From: Richard VanHouten
Subject: Re: (Avionics) How can this circuit produce an "inductive surge"?
Date: Wed, 02 Oct 2002 22:59:40 -0400
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Peter Gottlieb wrote:
> "Richard VanHouten" wrote in message
> > >
> > > Why would you run a static inverter to make one frequency of AC then use
> > > MG set to convert to another frequency? Seems like a real kludge to
> > > not to mention, a very noisy setup.
> > >
> > Well, if this is the product that my employer (then K/W Controls, Inc.,
> > now Piller, Inc.) marketed, the static inverter was a standby unit, and
> > the MG set ran off of mains except during a power failure. The 2 second
> > ride-through of the MG set was plenty of time for the inverter to kick
> > in, and your battery string would give you several minutes to shut down
> > your computers, or let your diesel generator kick in if you had a
> > premium setup.
> > The frequency would drop a bit during the transfer, but IBM's spec said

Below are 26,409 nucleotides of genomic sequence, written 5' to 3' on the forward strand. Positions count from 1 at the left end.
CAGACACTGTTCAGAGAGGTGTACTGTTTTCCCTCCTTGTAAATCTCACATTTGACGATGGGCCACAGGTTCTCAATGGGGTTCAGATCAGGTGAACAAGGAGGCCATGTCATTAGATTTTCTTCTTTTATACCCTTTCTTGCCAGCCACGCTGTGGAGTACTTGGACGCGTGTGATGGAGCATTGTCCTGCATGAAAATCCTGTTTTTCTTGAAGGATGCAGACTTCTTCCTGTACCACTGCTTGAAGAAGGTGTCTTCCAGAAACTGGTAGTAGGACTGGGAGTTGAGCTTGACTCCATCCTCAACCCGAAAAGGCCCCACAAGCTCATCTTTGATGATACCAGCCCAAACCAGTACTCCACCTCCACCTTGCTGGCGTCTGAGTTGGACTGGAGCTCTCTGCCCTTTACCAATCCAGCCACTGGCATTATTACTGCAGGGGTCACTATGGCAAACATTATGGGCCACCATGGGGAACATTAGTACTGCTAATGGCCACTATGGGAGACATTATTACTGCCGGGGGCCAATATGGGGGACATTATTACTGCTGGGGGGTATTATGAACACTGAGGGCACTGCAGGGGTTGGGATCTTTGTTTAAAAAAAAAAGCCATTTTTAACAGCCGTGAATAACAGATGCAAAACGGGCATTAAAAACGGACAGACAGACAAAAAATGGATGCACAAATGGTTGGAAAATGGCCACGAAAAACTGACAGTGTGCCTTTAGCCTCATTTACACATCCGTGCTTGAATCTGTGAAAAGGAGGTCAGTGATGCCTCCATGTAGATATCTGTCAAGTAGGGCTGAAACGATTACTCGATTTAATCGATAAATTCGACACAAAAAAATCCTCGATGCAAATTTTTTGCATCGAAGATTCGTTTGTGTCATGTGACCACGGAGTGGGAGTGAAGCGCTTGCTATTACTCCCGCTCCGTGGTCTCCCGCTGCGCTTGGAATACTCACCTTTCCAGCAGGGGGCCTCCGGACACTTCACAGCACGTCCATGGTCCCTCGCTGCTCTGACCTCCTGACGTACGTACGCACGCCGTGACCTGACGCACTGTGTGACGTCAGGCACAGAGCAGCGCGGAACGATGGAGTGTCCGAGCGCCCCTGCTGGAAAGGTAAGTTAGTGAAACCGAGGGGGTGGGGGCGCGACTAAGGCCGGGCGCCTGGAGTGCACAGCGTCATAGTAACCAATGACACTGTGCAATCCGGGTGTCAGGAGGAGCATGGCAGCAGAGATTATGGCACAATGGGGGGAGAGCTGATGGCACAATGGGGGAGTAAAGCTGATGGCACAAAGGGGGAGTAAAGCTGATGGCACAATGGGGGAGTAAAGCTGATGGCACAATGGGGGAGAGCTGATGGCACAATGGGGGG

> > that was ok, as long as it stayed above (I think) 370 Hz.
> Well, that makes some sense. But running a frequency converting MG set from
> a UPS is not an optimal solution - why not just make the UPS run at the
> target frequency? The magnetics at 400 Hz are much lighter and inexpensive
> than those required for 60 Hz, and the higher frequency makes other designs
> practical (eg, resonant).
The original product was the MG set (an import from Anton Piller Gmbh in
Germany), the front end inverter was our own design. IBM was
recommending the Piller MG sets for powering their then-current design
mainframes, so designing a stand-alone 400 Hz UPS would probably have
hurt business. The front-end inverter was a stand-by UPS; the MG set
ran directly off of mains during normal operation. Also, the inverter
had no magnetics to speak of; the MG set provided the power